To start the second half of the concert, a second violin is added into the mix. For Mozart, 1788 was a year dominated by an unprecedented number of compositions exploring contrapuntal procedures (audible in the divertimento, as well). While the fugue portion of this piece is an arrangement of a work composed for two pianos (K.426) five years previously, the new Adagio adds a great deal. The year of the keyboard version is the very year that Mozart got to know some of J.S. Bach’s more contrapuntally complex music, having been introduced to it by Baron Gottfried van Swieten.

The Adagio opens with dramatic gestures and moods not ordinarily associated with Mozart, tending more towards the Don Giovanni end of the spectrum. For Mozart, this degree of chromaticism was reserved for expressions of mystery and, sometimes, confusion. But what is the mystery here? As it turns out, it is the pending fugue, whose chromatic subject is also a resolution of the tensions laid out in the Adagio. The fugue itself is in four voices. Already by measure 31 Mozart inverts the head motive of subject; he earnestly explores what counterpoint can do. Do for what? Ultimately, Mozart is interested in the dramatic potential of the technique, which he will continue to probe to his final days.

Mozart’s music in A major, especially in his later years, tends to be among his most lyrical, and sometimes possesses a pensive quality. It is the key of the piano concerto, K. 488, the clarinet concerto, K. 622, and a significant key in the more tender moments of Mozart’s opera Così fan tutte, K. 588.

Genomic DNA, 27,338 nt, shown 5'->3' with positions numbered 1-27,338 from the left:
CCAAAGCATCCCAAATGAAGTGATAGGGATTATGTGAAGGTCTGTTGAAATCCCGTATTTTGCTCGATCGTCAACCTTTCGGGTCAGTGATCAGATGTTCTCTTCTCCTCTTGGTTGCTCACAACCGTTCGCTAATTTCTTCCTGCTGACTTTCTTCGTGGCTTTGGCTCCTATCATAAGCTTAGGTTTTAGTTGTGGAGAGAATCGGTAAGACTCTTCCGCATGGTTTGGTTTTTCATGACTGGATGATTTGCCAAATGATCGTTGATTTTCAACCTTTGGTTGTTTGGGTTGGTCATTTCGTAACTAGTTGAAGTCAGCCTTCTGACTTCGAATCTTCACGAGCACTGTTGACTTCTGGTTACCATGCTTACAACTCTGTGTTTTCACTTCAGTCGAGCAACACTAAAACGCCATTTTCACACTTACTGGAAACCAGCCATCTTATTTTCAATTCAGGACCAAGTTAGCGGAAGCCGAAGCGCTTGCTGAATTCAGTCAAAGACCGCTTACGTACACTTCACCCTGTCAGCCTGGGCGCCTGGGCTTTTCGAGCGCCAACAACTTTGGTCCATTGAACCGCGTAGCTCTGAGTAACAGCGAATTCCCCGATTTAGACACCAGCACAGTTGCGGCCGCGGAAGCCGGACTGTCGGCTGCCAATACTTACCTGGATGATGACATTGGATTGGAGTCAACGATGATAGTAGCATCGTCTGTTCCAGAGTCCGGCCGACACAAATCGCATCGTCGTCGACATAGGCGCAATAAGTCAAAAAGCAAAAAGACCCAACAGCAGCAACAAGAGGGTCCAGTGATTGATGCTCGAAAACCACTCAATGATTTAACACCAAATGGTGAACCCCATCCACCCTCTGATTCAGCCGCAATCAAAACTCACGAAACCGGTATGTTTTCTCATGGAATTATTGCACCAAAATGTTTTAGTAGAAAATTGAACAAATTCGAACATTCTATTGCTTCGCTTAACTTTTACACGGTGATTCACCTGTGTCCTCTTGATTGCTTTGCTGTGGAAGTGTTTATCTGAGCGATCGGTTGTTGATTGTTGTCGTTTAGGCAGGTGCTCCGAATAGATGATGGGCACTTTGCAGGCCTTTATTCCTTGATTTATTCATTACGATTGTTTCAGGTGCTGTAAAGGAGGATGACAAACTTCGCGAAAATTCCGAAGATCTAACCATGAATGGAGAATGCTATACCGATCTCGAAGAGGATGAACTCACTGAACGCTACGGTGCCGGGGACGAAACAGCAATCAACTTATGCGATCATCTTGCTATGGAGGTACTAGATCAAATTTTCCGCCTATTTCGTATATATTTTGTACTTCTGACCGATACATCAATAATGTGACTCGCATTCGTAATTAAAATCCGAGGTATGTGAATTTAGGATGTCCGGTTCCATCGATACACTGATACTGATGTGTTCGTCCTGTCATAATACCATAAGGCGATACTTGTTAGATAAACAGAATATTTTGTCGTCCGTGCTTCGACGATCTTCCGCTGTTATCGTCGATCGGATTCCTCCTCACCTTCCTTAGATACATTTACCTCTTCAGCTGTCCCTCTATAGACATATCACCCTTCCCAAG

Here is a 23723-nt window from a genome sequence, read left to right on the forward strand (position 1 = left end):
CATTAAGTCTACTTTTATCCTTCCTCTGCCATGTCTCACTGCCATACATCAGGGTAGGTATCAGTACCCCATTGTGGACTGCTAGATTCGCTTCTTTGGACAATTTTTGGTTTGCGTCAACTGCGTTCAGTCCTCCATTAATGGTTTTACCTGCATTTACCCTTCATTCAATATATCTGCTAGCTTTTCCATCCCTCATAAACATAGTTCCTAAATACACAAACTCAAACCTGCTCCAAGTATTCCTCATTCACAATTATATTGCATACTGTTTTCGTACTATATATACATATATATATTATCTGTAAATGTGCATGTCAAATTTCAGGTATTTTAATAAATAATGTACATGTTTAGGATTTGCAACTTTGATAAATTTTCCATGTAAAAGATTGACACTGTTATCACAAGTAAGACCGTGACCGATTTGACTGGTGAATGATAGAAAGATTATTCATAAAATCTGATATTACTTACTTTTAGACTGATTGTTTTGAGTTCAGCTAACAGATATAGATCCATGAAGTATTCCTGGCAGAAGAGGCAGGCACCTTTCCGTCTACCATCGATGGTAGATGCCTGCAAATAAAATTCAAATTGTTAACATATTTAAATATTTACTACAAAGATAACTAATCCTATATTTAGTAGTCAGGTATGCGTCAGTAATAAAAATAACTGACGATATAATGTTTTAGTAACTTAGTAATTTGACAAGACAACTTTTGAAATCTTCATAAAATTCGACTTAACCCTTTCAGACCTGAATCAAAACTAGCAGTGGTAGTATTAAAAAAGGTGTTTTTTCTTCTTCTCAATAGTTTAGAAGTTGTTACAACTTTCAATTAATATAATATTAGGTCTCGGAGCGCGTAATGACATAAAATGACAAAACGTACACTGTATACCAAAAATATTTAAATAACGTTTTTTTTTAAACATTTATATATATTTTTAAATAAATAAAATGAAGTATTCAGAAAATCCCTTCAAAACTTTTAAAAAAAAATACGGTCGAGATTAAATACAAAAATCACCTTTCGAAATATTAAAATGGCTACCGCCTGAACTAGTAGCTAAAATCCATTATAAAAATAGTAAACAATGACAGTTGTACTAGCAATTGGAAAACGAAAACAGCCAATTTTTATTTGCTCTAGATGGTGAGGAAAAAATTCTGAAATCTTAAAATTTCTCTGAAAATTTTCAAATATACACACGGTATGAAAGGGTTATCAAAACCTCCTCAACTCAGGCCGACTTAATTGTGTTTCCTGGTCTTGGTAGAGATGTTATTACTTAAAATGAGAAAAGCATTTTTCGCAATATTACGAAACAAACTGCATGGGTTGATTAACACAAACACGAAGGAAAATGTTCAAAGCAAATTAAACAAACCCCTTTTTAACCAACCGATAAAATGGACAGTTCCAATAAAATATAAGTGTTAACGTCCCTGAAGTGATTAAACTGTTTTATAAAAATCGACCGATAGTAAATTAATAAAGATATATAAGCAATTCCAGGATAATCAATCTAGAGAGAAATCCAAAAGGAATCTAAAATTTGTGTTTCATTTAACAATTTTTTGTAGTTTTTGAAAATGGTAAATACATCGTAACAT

Mozart embraced the sound of the clarinet relatively late in his short life, though he had been impressed by the instrument during visits to Mannheim in the 1770s. He apparently did not have access to them in the orchestra in Salzburg at all, as is demonstrated in a letter to his father from Mannheim in 1778: “Alas, if only we also had clarinets.” Late in his life, he wrote several important works for the instrument, mostly inspired by the artistry of Anton Stadler, a fellow Mason and one of Mozart’s close friends among the fraternity of Viennese wind instrumentalists. Mozart even rewrote oboe parts in existing compositions, such as the G minor symphony, K. 550, for clarinet. In his arrangements of four works by Händel (including the Messiah), Mozart often replaced the oboe parts with clarinets.

Stadler and his brother Johann were both excellent clarinetists, holding first and second chair in the court orchestra in Vienna. Malcolm Boyd points to Anton Stadler’s reputation for his playing in the low register—he played second clarinet to Johann’s first so that he usually played the lower part–and even devised an extension that enabled him to play four half steps lower than the clarinet range. The instrument became known as a basset-clarinet and was in fact the instrument for which the Clarinet Quintet, K. 581 in A major was composed.